Infusion is a much more relaxed process because makers can infuse olive oil at any time. In fact, you can even do it yourself at home.

Fusion is a time-sensitive and time-consuming process, while the infusion process is less so and requires less experience.

Fused Oil Production

Agrumato oils, or fused oils, were traditionally lemon, tangerine, and orange (basically any citrus fruit). But times have changed and many makers have been incorporating fresh herbs and produce as we mentioned above.

These require planning because timing is everything here. Olives need to be ripe at the same time produce is fresh and ready. Crushing must happen within a few hours after harvest.

To create “fused oil”, makers mechanically press the ripe olives along with the produce. Their oils combine during mixing which fuses them together. This results in an intense flavor; More of the actual produce is still within the product.

Fusion oils are of very high quality. They work very well as finishing oils, as the flavor profiles are more pronounced.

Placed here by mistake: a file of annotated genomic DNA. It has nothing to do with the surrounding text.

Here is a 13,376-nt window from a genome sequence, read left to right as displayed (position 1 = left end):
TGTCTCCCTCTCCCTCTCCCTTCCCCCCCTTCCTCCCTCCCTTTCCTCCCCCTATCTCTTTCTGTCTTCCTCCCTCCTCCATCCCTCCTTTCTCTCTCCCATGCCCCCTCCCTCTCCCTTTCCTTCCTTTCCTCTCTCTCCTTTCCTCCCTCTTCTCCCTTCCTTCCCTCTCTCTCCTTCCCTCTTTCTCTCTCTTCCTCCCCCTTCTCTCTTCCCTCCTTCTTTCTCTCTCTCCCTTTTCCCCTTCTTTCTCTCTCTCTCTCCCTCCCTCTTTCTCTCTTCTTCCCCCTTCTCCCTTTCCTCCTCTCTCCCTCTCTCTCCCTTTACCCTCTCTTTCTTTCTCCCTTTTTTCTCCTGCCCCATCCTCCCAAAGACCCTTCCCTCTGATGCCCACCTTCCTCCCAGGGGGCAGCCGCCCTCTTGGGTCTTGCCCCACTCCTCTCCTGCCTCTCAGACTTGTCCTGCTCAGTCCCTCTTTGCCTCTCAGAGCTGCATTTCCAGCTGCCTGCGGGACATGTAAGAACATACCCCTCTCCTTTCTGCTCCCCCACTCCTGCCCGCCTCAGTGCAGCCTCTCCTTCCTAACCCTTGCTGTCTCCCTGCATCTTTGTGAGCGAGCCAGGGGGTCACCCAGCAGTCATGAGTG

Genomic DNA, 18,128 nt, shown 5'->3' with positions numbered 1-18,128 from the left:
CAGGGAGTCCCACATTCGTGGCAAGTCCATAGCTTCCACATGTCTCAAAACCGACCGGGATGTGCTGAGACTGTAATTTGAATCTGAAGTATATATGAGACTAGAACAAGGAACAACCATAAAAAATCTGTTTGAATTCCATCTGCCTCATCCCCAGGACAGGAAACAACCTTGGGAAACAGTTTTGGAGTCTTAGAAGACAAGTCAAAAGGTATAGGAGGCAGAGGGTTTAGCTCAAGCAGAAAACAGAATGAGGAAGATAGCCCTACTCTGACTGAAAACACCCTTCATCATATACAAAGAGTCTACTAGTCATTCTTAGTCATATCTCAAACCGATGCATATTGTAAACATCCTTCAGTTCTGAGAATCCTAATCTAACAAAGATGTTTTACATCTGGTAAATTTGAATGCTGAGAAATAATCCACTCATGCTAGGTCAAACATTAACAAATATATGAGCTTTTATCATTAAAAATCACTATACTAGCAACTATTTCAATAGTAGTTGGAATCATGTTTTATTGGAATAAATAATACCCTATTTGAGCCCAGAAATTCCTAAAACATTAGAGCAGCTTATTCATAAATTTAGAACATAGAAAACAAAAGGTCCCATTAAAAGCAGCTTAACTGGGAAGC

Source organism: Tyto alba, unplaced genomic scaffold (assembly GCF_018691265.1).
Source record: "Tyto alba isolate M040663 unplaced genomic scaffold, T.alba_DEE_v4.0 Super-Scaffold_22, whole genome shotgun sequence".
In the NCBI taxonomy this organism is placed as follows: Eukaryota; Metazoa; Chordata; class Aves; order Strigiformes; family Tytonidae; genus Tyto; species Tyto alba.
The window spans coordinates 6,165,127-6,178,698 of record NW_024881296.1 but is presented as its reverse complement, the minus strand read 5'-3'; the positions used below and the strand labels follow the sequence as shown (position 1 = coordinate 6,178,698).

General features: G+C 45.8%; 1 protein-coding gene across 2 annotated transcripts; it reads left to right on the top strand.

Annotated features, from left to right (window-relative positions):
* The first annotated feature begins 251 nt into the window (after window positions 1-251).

Many olive oil businesses still use ancient, 5,000-year-old production methods — the methods being respected and only altered only where needed. Not only does it result in superior quality (many would argue), but is a source of great pride for them. Larger companies may form alliances with smaller regional mills for this reason.

Fused oil is usually more pricey, but usually high-quality.

Infused Oil Production

Infusion, on the other hand, is a more relaxed process. You can infuse oil at any time, which is why it’s possible to do this at home yourself with little experience. Simply pour your fresh olive oil into any type of glass container with a lid and follow these instructions.

Simply place your herbs, for example, in your jar, filling it up to the top. Then gently pour in enough olive oil to cover the herbs, right up to the brim. Cover the container with your lid, shake the container a little, and then let it sit for 3-6 weeks in a cool place.